Q. My daughter is allergic to several tree nuts, and is just starting kindergarten. Her school restricts peanuts, but not tree nuts. Can you give me any advice on how to keep her safe at school?
Dr. Pistiner: Passing the responsibility of caring for children with food allergies to others can be tricky and anxiety-provoking. Increasingly, schools have been establishing and implementing well-thought-out policies that take the safety and emotional well-being of the child with food allergies into account.
To be effective, each food allergy policy needs to consider the school’s characteristics (range of ages and developmental levels) and resources, which will guide school-wide policy. In your case, your school has decided that universally restricting peanuts, but not tree nuts is what makes the most sense at this time.
Having a working relationship with your school will be key. Alert your school to your daughter’s specific allergies, past reactions, and emotional and developmental needs. The easiest way for her to avoid tree nuts would be to not allow food containing tree nuts in the classroom. Young children frequently put their hands in their mouths and can be messy eaters.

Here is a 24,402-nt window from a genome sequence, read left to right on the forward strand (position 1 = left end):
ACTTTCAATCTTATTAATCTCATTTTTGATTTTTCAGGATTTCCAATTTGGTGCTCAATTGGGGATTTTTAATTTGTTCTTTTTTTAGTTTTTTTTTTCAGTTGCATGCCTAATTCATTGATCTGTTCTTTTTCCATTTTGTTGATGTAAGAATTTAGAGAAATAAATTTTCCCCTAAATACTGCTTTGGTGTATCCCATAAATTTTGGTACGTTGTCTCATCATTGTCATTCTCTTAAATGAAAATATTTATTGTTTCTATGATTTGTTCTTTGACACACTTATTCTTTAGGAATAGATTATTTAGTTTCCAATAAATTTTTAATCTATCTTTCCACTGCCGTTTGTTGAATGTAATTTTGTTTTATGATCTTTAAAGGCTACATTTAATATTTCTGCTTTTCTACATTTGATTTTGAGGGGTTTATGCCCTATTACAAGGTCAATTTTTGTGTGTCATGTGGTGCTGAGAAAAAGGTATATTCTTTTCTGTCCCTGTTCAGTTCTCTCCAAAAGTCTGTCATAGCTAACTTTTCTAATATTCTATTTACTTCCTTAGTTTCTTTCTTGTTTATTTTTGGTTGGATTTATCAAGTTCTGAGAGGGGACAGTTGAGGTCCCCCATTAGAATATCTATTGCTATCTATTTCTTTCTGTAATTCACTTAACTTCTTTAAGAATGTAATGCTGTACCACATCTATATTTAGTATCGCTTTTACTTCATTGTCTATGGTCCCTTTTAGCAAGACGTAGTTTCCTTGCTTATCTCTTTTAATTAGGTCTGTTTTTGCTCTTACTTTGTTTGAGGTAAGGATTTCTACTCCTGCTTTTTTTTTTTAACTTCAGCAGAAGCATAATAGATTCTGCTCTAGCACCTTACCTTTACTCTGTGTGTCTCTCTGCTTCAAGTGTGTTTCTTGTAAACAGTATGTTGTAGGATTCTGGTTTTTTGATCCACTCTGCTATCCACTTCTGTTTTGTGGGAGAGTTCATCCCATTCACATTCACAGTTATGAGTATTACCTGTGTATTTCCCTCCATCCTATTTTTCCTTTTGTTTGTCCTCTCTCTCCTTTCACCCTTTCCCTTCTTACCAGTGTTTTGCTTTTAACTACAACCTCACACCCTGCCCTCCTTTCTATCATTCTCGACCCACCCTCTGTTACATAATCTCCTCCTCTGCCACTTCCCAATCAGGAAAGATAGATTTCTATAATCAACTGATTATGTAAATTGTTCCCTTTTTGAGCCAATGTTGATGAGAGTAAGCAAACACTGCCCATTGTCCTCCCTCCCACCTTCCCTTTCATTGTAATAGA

If, after discussion with your daughter’s teacher and principal, this is not possible, then it will be necessary to implement strategies to avoid cross-contact with allergens in classroom. The specifics of where food is allowed to be eaten and where activities are conducted will need to be taken into account. Your daughter should always wash her hands prior to eating, and ideally, the other children’s hands should be washed after eating, especially those eating meals with tree nuts.
Provide the school with an up-to-date food-allergy & anaphylaxis action plan that has been signed by your health-care provider along with an up-to-date epinephrine auto-injector. Also be sure to teach your child age-appropriate self-management skills, such as how to properly wash her hands, and how to tell others if she’s experiencing symptoms.
Dr. Michael Pistiner is an allergist in Massachusetts and clinical instructor at Children’s Hospital Boston, Harvard Medical School. His 7-year old son is allergic to tree nuts.